If we read it as a textbook spewing facts this would be a contradiction. But if we read Joshua 10 as a statement of victory that contains some rhetoric overemphasizing the victory, it makes more sense. If Joshua 10 is saying they experienced an overwhelming victory as an exaggeration it makes sense. We use the same principle when our team wins a game by a large margin. We destroyed them. Well, no they weren’t actually destroyed, it’s an exaggeration to show how badly they were beaten. 

There’s other examples of contradictions in the Bible, but they are more or less the same as the above. I want to move onto what we should do when we run into contradictions in the Bible. 

Overemphasizing Contradictions 

Here’s the reality, there are contradictions in the Bible that we don’t have answers for. We can offer reasonable solutions, but there’s nothing solid. However, There is no difference or contradiction in the Bible that damages the integrity of the message. 

Critics often overemphasize these contradictions. They will point to one small issue of discrepancy but ignore the VAST majority of agreements. There isn’t one major contradiction in the Bible. The integrity, clarity, and congruency of the Bible is incredible. Unparalleled in any other book. And I would argue impossible to achieve without divine inspiration. 

When you see a contradiction look at what impact it makes on the overall message of the Bible. If you do that you will find that the answer is often minimal. In the major and crucial parts of Scripture, there is unprecedented harmony. 

For another great article on contradictions in the Bible check out: Preston Sprinkle, What To Do With Contradictions

Read The Bible Properly

Not only are contradictions overemphasized, but a proper reading of the Bible is ignored. When we pull verses out of context we can make it say just about anything. 

I’ve read through many lists of apparent “contradictions” in the Bible that people have published. The problem is the vast majority of these contradictions aren’t contradictions. They come from a poor reading of the Bible that rips verses out of context. 

When we read the Bible we need to understand what we are reading, and we need to practice good Biblical hermeneutics, which simply means to read the Bible in the way it was intended to be read. 

The vast majority of contradictions would be cleared up if we just read the Bible properly. I’m not going to dive into how we can do that in this blog post. But I’ve written several on how to read the Bible linked below. 

For more check out: 
How To Read The Bible (the 5 best tips)
How To Start Reading the Bible (the 8 best tips)
Stop Taking The Bible Out Of Context (and how to avoid it)
Best Bible Translations (how to choose the best one)
Where To Start Reading The Bible (the 4 BEST places to start)
Who Wrote The Bible? (the POWERFUL truth)

So, Does The Bible Contradict Itself? 

Each person should examine the Bible to see for themselves if it’s trustworthy. Each person should ask the question, “does the Bible contradict itself?” We don’t need to defend it, it can do that itself. We shouldn’t feel the need to have an answer for every single apparent contradiction in the Bible.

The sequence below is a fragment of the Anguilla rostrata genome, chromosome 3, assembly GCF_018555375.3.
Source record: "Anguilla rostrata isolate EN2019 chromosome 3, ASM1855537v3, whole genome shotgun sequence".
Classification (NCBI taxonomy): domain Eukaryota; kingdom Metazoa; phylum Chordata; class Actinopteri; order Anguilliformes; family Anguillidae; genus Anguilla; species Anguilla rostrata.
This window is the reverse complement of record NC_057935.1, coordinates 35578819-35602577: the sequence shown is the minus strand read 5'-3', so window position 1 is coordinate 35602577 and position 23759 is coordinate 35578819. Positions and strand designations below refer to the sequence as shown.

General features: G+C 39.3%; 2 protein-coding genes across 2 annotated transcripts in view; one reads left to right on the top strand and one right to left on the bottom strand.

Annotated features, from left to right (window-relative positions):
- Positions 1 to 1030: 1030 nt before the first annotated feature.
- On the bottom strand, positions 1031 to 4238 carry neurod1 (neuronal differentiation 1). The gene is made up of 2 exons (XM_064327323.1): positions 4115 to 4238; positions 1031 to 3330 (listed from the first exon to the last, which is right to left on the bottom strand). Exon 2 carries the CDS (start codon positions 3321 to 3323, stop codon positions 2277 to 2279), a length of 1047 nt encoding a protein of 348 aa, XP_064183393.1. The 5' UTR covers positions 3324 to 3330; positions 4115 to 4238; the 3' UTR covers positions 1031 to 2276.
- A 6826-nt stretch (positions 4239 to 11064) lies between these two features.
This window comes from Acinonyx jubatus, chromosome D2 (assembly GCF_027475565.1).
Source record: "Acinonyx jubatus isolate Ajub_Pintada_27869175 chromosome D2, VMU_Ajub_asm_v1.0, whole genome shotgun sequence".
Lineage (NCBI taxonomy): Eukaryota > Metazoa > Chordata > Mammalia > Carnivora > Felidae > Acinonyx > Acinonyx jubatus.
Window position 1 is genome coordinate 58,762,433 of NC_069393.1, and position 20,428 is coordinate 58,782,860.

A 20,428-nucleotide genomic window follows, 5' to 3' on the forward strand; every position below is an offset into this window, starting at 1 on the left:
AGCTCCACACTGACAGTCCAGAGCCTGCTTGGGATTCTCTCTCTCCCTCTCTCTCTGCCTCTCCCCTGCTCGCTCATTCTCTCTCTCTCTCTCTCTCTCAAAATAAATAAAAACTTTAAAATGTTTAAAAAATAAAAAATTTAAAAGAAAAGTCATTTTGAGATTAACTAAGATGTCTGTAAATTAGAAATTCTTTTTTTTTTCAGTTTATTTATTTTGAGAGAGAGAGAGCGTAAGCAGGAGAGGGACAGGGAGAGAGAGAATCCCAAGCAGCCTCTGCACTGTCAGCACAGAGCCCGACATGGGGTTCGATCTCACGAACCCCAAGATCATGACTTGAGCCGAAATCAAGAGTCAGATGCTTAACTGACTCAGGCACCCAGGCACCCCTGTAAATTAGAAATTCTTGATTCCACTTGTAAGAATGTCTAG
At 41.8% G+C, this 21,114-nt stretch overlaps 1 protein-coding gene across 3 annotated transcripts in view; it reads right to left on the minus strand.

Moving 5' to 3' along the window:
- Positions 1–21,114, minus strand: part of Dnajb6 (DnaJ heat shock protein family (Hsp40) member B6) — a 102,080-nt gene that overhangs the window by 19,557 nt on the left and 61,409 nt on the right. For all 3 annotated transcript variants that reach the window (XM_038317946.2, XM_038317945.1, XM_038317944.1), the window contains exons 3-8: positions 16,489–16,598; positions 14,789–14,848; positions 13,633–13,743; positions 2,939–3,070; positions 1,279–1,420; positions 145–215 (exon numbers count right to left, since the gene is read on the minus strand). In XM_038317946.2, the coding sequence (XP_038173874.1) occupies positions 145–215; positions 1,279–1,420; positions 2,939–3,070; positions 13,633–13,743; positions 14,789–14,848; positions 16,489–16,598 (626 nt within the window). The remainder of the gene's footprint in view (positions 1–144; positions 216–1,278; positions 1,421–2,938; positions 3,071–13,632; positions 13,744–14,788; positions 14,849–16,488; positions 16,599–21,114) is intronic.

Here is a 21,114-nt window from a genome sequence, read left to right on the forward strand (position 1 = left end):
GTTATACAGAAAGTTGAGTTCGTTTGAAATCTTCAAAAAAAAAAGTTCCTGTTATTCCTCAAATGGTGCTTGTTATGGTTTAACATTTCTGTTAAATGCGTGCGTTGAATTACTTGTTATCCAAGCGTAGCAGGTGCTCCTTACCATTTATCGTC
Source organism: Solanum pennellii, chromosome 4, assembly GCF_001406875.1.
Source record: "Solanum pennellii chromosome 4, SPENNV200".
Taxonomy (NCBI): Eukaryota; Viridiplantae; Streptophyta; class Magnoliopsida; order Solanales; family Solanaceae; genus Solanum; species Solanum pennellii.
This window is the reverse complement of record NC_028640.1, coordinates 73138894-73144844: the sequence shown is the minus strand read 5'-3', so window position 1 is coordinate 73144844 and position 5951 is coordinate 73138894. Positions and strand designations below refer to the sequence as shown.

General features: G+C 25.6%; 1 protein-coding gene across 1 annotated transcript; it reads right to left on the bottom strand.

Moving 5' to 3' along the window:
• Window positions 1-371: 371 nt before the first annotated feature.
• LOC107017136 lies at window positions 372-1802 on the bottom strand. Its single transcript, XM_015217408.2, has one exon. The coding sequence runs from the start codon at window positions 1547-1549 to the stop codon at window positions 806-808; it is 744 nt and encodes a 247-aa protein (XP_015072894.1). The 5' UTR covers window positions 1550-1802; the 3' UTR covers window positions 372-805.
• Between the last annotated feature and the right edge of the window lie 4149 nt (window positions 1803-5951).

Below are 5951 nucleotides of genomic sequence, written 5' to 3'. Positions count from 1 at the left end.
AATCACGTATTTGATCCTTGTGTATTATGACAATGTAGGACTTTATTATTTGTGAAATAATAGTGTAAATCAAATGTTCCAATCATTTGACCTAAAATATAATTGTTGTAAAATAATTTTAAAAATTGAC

There are some contradictions in the Bible that we simply don’t have answers for. But none damage the integrity of the Bible. 

But let me give you a little more reason to trust in the Bible.

There are passages that seem like contradictions. And I say seem because we cannot prove it… Yet. There’s some that we don’t know, archeology hasn’t discovered, or God hasn’t revealed. I don’t know why. But I also don’t feel the need to answer every question. 

Here’s why I don’t feel the need. The list of apparent contradictions in the Bible is shrinking. Things that were once considered contradictions are now being revealed as history.

For example in Acts 13:7 Sergius Paulus is mentioned as proconsul of Cyprus. Critics have long contended that the title was wrong, rather he should be called propraetor which was the common title of the day. For a long time, there was no answer to this apparent contradiction. However, archeologists later discovered coins on Cyprus with the inscription “Paulus the Proconsul.” Contradiction solved. 

Here’s another one. In Daniel 5:1 Belshazzar is named king of Babylon. The problem is every historian knew that Nabonidus was king at this time. For a long time, this was one of the most blatant contradictions that critics would point to. That is until an inscription was discovered known as “Persian Verse Account of Nabonidus.” This inscription states that Nabonidus went away on a long journey. During that time he left the kingdom in the hands of his son, Balshazzar. Again, contradiction solved. 

The point is, the apparent contradictions that exist are just that, apparent. There is a good chance that over time we will solve more, and more of these contradictions will be solved. 

New evidence will be found, archaeology will confirm the accuracy of the Bible. Maybe not all of them. Some are probably buried too deep in the desert somewhere. But that’s okay. The Bible stands on its own. It’s got a good track record. And stands way beyond the accuracy of just about every other book. The few apparent contradictions don’t hold a candle to the mountain of congruent passages and stories. The Bible as a whole is in agreement and a few passages here and there should not cause us to throw the rest out. 

Let’s hear from you! What are your thoughts? How would you answer the question, does the Bible contradict itself?

Looking for a great resource to help you grow in your faith? I HIGHLY recommend Mark Moore’s books Core 52 and Quest 52. These simple 15-minute daily readings will help you connect with God and understand the Bible better. They are INCREDIBLE. Plus there are kids/teen versions as well! 
Jeffery Curtis Poor